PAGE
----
PJG: Yes, but when I took that picture, I didn’t stop to talk to her. She did remember me, vaguely, years later. In fact, once you form a relationship then the ability to take candid photographs evaporates very quickly. On the other hand, you’re not rude either. If they want to talk to you, you talk to them. Well, there’s that old joke about a man who is begging, and you’re asked what did you give him: ‘1/125 second at f11’—you have to get away from that. But at the same time, you don’t want to get into a situation where there is too much interaction. One of the problems about forming a relationship with the subject matter is that it doesn’t take long before the subject matter wants to please you. Unless they’re really stupid, they can work out very quickly what will please you, and therefore they’ll think to themselves ‘Why don’t we just do this?’ It would be a good picture for him’ and they do something totally false to reward you for being nice to them. And that’s what you don’t want. What we all dream about is being invisible. Impossible — in my case particularly so.

JS: Did you find it easier to be invisible in Wales, in England, or elsewhere you worked or was it always the same kind of problem?

PJG: First of all – it’s never easy. However, there are one or two countries where it is much easier than in others. For instance, in Japan everyone ignores you completely. There are some places, for example, Hanoi in the early ‘80’s in which, people would ignore you. In Saigon, on the other hand, you simply couldn’t work. When I first went to Vietnam, after a week I could say, ‘Look, I can do a book on palmistry in Vietnam because every time I lift the camera, all I would see in front of me are hands.’ I had great difficulty in getting some of the simplest pictures for my book Viêt Nam at Peace . I’d get up at four in the morning because it got light at five thirty. Two or three hundred kids would be waiting outside my hotel. I’d walk down the street and the taller ones would throw the little ones in front of my feet to make me fall over; others would be kicking the back of my knees to make me trip; they would be throwing all kinds of garbage, and they’d all be shouting at the top of their lungs, ‘Ling So! Ling So!’ which meant everyone would know that foreigner was present. It really was absolutely impossible to do anything. Of course the worst thing that can happen is you take revenge and in the end you feel better for it, but you still don’t have your pictures. There were so many similar incidents in the early days after the war.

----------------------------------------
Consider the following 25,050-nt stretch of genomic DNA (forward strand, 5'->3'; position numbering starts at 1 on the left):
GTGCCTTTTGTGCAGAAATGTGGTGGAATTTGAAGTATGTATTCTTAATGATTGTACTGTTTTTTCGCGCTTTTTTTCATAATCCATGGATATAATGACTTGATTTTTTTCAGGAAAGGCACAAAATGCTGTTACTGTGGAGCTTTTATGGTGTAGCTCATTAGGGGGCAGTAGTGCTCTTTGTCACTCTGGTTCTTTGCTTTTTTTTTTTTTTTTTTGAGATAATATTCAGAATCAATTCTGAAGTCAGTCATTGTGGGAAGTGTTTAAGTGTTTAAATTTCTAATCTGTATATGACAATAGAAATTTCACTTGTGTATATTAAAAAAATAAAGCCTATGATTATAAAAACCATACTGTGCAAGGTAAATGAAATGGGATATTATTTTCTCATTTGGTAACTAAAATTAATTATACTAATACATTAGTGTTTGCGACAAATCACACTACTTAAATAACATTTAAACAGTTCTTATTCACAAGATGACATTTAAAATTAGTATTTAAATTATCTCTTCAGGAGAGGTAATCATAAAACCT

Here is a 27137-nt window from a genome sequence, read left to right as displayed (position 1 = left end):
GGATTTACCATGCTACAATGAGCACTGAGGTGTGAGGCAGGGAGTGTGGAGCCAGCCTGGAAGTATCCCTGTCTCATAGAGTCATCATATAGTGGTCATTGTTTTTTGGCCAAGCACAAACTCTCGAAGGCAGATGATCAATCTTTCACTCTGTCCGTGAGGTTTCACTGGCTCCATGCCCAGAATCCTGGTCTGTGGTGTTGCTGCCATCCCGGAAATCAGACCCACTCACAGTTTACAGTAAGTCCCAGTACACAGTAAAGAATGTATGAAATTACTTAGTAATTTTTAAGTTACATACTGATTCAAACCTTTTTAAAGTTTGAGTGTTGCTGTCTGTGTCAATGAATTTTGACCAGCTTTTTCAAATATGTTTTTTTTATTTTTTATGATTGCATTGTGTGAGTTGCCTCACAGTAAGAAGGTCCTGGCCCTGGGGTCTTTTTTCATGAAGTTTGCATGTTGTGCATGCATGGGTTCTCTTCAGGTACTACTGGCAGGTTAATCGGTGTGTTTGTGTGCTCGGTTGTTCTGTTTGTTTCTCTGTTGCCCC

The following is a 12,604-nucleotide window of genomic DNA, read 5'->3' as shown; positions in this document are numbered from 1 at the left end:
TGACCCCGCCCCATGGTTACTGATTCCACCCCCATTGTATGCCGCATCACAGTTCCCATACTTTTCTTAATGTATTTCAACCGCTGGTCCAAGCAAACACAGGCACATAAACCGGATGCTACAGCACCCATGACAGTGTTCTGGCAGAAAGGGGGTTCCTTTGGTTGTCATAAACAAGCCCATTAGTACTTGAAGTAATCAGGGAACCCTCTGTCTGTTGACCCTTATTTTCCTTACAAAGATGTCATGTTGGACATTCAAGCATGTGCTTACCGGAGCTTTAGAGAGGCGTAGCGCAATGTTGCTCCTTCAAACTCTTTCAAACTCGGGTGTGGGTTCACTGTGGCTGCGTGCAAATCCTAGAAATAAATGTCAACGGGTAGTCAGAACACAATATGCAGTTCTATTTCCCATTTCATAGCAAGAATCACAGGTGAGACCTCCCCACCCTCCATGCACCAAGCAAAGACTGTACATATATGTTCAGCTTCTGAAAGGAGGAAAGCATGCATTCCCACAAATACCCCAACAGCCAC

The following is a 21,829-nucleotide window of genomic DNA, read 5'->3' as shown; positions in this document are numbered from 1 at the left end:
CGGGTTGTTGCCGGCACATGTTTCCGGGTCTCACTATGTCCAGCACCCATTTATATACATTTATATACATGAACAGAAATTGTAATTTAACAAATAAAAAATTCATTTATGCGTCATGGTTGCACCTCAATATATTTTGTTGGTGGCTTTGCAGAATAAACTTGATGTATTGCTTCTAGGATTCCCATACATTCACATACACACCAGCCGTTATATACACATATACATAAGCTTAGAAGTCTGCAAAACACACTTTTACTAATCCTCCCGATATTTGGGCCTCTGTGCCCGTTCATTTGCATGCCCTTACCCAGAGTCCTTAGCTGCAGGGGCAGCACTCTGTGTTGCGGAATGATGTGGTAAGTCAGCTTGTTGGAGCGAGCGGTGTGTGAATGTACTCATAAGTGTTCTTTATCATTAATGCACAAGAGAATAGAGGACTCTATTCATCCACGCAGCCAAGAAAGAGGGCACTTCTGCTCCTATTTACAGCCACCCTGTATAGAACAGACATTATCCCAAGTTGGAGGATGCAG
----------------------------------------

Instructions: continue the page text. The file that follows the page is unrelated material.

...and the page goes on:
JS: So in looking at the range of pictures in the show, there are some of celebrities like the Beatles, and there are many whimsical, humorous shots, but also there’s quite a lot on CND demonstrations, in particular quite a bit on the military, and a certain amount on politicians, especially Conservative politicians. How much of that would you say was directed by your own interests and how much of it was fulfilling the agendas of the newspapers you were working for?

PJG: I think in general, I was directed towards such subjects. Because someone wrote in a magazine that I was a political photographer, a picture editor at the Observer had me photographing every politician in the land. I didn’t complain too much because I got a lot of good pictures out of it.